Shopify also reported its Q1 earnings results at the same time, showing $717 million in gross profit and an operating loss of $193 million, up from $98 million a year ago
That how much traffic to Bed Bath & Beyond’s stores declined in the past four years, according to a report from Placer.ai. Footfall at others in the home furnishings segment was also down, but only by 10.4%, per the report. That wasn’t just because the retailer had closed a significant number of stores. During that time, Bed Bath & Beyond’s average visits per location dropped 47.3%, “indicating that the stores that remained open were attracting significantly less traffic than they had been several years before,” according to Placer.
Now that all of Bed Bath & Beyond’s stores are set to close under Chapter 11, rivals are poised to pick up that traffic. Those include Dollar Tree, Costco, Hobby Lobby, Sam’s Club and Dollar General, though the winners by far are Walmart and Target, Placer found. Other analysts see HomeGoods, Amazon, Kohl’s, Wayfair and Overstock also benefiting. However, the share will likely be spread pretty thinly, according to Ellis Verdi, president of advertising agency DeVito/Verdi.
“When one chain disappears, all the other chains celebrate, thinking they're going to capture the business,” he said by phone. “It never really works out that way. People are not all running from Bed Bath to Macy's. There’s 500 different places they could go.”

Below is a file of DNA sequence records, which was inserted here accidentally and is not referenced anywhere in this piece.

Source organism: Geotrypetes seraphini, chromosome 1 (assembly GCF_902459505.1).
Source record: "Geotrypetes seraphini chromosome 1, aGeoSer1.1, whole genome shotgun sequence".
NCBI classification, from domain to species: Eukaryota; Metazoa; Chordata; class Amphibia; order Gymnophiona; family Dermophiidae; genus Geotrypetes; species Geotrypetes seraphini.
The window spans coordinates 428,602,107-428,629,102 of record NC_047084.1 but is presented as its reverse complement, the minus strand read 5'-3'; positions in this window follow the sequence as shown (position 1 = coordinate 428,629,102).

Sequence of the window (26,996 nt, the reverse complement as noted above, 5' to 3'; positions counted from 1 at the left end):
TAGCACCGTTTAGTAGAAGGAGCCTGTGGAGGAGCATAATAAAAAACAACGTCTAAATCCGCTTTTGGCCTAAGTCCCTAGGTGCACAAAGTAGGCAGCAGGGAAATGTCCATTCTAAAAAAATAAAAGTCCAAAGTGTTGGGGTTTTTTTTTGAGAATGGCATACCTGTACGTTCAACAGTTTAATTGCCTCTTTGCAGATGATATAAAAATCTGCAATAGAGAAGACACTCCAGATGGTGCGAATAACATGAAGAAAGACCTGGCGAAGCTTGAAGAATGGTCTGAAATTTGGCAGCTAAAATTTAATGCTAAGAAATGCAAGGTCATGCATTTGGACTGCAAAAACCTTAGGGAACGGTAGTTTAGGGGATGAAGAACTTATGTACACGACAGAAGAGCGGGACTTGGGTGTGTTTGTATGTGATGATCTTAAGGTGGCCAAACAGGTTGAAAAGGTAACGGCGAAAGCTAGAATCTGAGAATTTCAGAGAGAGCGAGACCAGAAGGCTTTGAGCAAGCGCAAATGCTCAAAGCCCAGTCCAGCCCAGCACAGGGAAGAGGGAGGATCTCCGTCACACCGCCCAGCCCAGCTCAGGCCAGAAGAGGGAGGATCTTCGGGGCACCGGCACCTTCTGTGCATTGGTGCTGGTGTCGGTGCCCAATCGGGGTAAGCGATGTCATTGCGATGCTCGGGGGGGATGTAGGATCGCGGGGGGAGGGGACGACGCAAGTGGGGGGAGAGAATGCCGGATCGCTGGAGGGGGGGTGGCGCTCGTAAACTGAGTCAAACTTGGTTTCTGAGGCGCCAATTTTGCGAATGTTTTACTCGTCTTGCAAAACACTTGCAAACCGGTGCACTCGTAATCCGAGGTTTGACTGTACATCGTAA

What we’re watching
Santa Monica scores the newest Wilson
Wilson Sporting Goods on Thursday debuted its first retail store on the West Coast.
Located in within Santa Monica’s Third Street Promenade shopping district, the 4,500 square foot space features an expansive product offering and immersive experiences, the company said in an announcement.
The in-store merchandise and service offerings include an area for customers to try out products, including a basketball hoop; a hitting wall; and on-site racquet stringing. The new store also allows shoppers to rent select products to test on their own outside of the store before purchasing. The store also features Wilson’s newest styles from the retailer's technical sportswear collection.
“From our first retail location in Chicago to opening multiple locations across the country, Wilson is dedicated to celebrating athletes of all levels through a premium range of products and experiences,” Wilson Sportswear President and General Manager Gordon Devin said in an announcement. The California location brings the company’s store count to six.